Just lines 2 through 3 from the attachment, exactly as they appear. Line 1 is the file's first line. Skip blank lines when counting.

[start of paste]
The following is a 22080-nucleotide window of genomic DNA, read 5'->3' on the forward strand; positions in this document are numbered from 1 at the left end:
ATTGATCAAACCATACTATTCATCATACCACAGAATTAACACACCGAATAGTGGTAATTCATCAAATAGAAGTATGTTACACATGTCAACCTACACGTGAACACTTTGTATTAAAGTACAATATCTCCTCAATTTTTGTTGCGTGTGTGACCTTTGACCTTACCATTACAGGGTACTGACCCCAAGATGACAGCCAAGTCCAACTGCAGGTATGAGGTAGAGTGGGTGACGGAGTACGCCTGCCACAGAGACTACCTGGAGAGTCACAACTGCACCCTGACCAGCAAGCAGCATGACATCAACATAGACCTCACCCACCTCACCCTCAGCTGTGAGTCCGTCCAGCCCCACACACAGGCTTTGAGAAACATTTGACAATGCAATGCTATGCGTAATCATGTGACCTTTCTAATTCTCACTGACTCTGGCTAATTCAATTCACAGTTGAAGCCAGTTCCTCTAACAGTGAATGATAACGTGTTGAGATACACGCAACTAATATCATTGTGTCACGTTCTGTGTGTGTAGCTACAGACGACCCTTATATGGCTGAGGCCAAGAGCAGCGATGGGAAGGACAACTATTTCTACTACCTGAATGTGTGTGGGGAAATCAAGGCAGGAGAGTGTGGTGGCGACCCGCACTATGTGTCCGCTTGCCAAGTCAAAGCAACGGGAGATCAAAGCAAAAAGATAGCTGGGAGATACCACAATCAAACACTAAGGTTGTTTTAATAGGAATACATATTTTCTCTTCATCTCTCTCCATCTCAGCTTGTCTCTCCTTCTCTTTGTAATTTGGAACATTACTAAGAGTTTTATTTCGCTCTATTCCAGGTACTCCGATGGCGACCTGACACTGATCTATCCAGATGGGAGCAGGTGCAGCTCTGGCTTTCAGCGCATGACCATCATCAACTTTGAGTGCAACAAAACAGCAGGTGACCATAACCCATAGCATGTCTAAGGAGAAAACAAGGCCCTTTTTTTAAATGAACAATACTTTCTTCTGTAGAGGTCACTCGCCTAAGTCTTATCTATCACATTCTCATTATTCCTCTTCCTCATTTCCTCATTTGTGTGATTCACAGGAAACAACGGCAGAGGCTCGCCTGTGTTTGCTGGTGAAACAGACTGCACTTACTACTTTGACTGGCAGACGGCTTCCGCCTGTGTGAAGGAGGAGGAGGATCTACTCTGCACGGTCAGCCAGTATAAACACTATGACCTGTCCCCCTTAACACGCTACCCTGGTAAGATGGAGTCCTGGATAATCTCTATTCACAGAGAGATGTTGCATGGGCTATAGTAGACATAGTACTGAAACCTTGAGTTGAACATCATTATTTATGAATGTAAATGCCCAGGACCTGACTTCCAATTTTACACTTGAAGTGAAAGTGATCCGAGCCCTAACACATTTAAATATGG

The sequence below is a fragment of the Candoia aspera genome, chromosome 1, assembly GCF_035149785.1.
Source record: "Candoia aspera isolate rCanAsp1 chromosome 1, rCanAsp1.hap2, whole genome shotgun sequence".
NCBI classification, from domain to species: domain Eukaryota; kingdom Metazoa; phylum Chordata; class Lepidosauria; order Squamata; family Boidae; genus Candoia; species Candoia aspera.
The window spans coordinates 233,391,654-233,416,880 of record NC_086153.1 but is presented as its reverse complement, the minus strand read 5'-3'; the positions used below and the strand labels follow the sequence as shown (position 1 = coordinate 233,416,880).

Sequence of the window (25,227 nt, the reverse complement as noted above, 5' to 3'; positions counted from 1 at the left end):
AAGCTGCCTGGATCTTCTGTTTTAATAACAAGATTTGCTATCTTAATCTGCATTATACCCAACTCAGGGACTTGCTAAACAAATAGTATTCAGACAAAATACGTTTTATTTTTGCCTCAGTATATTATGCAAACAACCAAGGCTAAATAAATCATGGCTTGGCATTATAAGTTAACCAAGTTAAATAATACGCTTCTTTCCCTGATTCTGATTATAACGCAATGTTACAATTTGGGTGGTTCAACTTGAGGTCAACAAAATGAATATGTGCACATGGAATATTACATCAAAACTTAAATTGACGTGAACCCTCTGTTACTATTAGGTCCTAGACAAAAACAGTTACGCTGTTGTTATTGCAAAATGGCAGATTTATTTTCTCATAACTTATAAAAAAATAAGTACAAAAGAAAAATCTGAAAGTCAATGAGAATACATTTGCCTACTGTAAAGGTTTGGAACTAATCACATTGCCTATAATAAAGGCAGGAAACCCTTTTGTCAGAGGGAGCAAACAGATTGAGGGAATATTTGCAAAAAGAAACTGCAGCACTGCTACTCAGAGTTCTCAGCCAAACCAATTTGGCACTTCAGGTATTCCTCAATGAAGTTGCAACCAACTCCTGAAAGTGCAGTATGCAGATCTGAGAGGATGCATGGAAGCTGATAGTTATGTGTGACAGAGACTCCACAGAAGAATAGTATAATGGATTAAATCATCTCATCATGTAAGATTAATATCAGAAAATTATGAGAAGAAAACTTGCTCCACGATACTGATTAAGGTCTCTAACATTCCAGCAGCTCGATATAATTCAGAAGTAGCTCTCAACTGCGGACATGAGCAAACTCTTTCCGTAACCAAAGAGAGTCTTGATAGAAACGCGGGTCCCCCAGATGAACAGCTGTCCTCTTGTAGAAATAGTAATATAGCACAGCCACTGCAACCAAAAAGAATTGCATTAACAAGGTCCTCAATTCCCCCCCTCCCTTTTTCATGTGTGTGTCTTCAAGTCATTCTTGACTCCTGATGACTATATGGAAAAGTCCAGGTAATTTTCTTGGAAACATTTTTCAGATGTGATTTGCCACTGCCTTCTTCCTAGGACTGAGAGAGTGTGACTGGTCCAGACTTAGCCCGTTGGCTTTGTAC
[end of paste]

ATTGATCAAACCATACTATTCATCATACCACAGAATTAACACACCGAATAGTGGTAATTCATCAAATAGAAGTATGTTACACATGTCAACCTACACGTGAACACTTTGTATTAAAGTACAATATCTCCTCAATTTTTGTTGCGTGTGTGACCTTTGACCTTACCATTACAGGGTACTGACCCCAAGATGACAGCCAAGTCCAACTGCAGGTATGAGGTAGAGTGGGTGACGGAGTACGCCTGCCACAGAGACTACCTGGAGAGTCACAACTGCACCCTGACCAGCAAGCAGCATGACATCAACATAGACCTCACCCACCTCACCCTCAGCTGTGAGTCCGTCCAGCCCCACACACAGGCTTTGAGAAACATTTGACAATGCAATGCTATGCGTAATCATGTGACCTTTCTAATTCTCACTGACTCTGGCTAATTCAATTCACAGTTGAAGCCAGTTCCTCTAACAGTGAATGATAACGTGTTGAGATACACGCAACTAATATCATTGTGTCACGTTCTGTGTGTGTAGCTACAGACGACCCTTATATGGCTGAGGCCAAGAGCAGCGATGGGAAGGACAACTATTTCTACTACCTGAATGTGTGTGGGGAAATCAAGGCAGGAGAGTGTGGTGGCGACCCGCACTATGTGTCCGCTTGCCAAGTCAAAGCAACGGGAGATCAAAGCAAAAAGATAGCTGGGAGATACCACAATCAAACACTAAGGTTGTTTTAATAGGAATACATATTTTCTCTTCATCTCTCTCCATCTCAGCTTGTCTCTCCTTCTCTTTGTAATTTGGAACATTACTAAGAGTTTTATTTCGCTCTATTCCAGGTACTCCGATGGCGACCTGACACTGATCTATCCAGATGGGAGCAGGTGCAGCTCTGGCTTTCAGCGCATGACCATCATCAACTTTGAGTGCAACAAAACAGCAGGTGACCATAACCCATAGCATGTCTAAGGAGAAAACAAGGCCCTTTTTTTAAATGAACAATACTTTCTTCTGTAGAGGTCACTCGCCTAAGTCTTATCTATCACATTCTCATTATTCCTCTTCCTCATTTCCTCATTTGTGTGATTCACAGGAAACAACGGCAGAGGCTCGCCTGTGTTTGCTGGTGAAACAGACTGCACTTACTACTTTGACTGGCAGACGGCTTCCGCCTGTGTGAAGGAGGAGGAGGATCTACTCTGCACGGTCAGCCAGTATAAACACTATGACCTGTCCCCCTTAACACGCTACCCTGGTAAGATGGAGTCCTGGATAATCTCTATTCACAGAGAGATGTTGCATGGGCTATAGTAGACATAGTACTGAAACCTTGAGTTGAACATCATTATTTATGAATGTAAATGCCCAGGACCTGACTTCCAATTTTACACTTGAAGTGAAAGTGATCCGAGCCCTAACACATTTAAATATGG

The sequence below is a fragment of the Candoia aspera genome, chromosome 1, assembly GCF_035149785.1.